Global stocks mixed after Fed chair backs smaller rate hike
Global stock markets were mixed Thursday and oil prices jumped another $5 per barrel after the head of the Federal Reserve said he supports a smaller rise in interest rates than some expected.
London and Tokyo advanced while Paris and Frankfurt slipped as Russian forces whose attack on Ukraine has roiled financial markets bombarded the country’s second-largest city and besieged two ports.
Fitch Ratings and Moody’s Ratings cut Russia’s credit rating Thursday, saying the invasion and Western sanctions have hurt Moscow’s ability to repay debts and raised risks for the economy and stability.
In early trading, the FTSE 100 in London lost 0.1% to 7,420.78 and Frankfurt’s DAX shed 0.7% to 13,900.03. The CAC in Paris slipped 0.2% to 6,482.94.
On Wall Street, the future for the S&P; 500 was 0.3% lower and the contract for the Dow Jones Industrial Average lost 0.2%.
In Asian trading, the Nikkei 225 in Tokyo rose 0.7% to 26,577.27 and the Hang Seng in Hong Kong gained 0.6% to 22,467.34. The Shanghai Composite Index lost less than 0.1% to 3,481.11.
The Kospi in Seoul added 1.6% to 2,747.08 and Sydney’s S&P-ASX; 200 was 0.5% higher at 7,151.40.
India’s Sensex shed 0.3% to 55,311.33. New Zealand and Southeast Asian markets also advanced.
Wall Street’s benchmark S&P; 500 index rose Wednesday after Chair Jerome Powell said the Fed is set to raise its key interest rate. He said he supports a traditional hike of 0.25 percentage points instead of the bigger rise recommended by some policymakers.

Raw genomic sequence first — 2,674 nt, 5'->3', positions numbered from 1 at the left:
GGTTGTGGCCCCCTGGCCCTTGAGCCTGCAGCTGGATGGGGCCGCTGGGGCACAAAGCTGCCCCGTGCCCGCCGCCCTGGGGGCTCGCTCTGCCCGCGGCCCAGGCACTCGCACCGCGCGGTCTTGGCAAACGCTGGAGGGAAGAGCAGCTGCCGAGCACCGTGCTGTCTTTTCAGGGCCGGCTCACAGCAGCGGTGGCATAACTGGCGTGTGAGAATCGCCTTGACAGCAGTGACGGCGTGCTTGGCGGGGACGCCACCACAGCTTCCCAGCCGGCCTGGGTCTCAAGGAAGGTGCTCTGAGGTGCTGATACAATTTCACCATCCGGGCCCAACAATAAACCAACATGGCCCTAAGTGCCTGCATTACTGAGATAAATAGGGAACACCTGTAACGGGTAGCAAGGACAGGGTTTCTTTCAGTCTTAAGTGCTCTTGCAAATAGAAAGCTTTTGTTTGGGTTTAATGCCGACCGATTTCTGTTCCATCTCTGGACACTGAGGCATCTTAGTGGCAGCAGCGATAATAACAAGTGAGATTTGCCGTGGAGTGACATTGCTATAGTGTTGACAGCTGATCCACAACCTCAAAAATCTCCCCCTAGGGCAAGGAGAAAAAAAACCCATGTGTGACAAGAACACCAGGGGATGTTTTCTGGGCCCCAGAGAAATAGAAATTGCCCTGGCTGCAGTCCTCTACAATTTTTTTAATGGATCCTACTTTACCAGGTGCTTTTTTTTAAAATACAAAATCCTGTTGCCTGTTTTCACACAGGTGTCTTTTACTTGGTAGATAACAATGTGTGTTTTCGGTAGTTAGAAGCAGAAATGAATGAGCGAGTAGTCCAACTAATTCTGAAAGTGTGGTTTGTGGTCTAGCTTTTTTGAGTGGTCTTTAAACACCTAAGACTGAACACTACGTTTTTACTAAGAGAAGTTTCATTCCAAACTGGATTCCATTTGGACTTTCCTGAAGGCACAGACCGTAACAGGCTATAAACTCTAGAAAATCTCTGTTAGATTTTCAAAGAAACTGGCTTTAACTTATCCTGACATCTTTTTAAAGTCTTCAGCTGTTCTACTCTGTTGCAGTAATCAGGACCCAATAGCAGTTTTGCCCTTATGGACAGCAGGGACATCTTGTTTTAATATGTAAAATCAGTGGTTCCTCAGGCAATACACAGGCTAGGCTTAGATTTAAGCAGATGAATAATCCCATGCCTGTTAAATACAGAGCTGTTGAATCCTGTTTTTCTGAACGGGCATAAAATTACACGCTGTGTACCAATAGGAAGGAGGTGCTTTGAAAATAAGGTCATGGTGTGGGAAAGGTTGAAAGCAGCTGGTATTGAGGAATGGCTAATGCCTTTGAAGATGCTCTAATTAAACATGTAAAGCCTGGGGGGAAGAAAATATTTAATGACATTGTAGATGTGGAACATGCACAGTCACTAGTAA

Powell said the impact on the U.S. economy of Russia’s attack is “highly uncertain.”
“Markets have reacted positively to the remarks, which is a debatable interpretation of Powell’s nuanced comments,” ING economists said in a report. “Volatility is the key here, and uncertainty. This isn’t going to go away any time soon.”
Share prices have swung widely as investors try to figure out how the Russian attack will affect supplies of oil, wheat and other commodities and the global recovery from the coronavirus pandemic.
Traders already were uneasy about plans by the Fed and other central banks to fight inflation by withdrawing ultra-low interest rates that boosted stock markets.
In energy markets, benchmark U.S. crude rose another $5.10 to $115.70 per barrel in electronic trading on the New York Mercantile Exchange. Brent crude, the price basis for international oils, added $5.62 to $118.55 per barrel in London.
Both gains were smaller than Wednesday’s surge of more than $7 per barrel but still unusually wide margins for a daily change.
Leaders of OPEC and other major oil exporters decided Wednesday to stick to plans to gradually increase production. The coalition, made up of OPEC members led by Saudi Arabia and non-cartel members led by Russia, chose to increase production by 400,000 barrels per day in April.
The United States and other major oil consumers in the International Energy Agency agreed this week to release 60 million barrels from strategic reserves to boost supplies. But that has had little impact on market prices.
In currency markets, Russia’s ruble lost another 13% against the U.S. dollar and worth less than 1 cent. It has fallen more than 35% after Western governments imposed sanctions that cut off much of Russia’s access to the global financial system.
The dollar gained to 115.77 yen from Wednesday’s 115.58 yen. The euro declined to $1.1095 from $1.1126.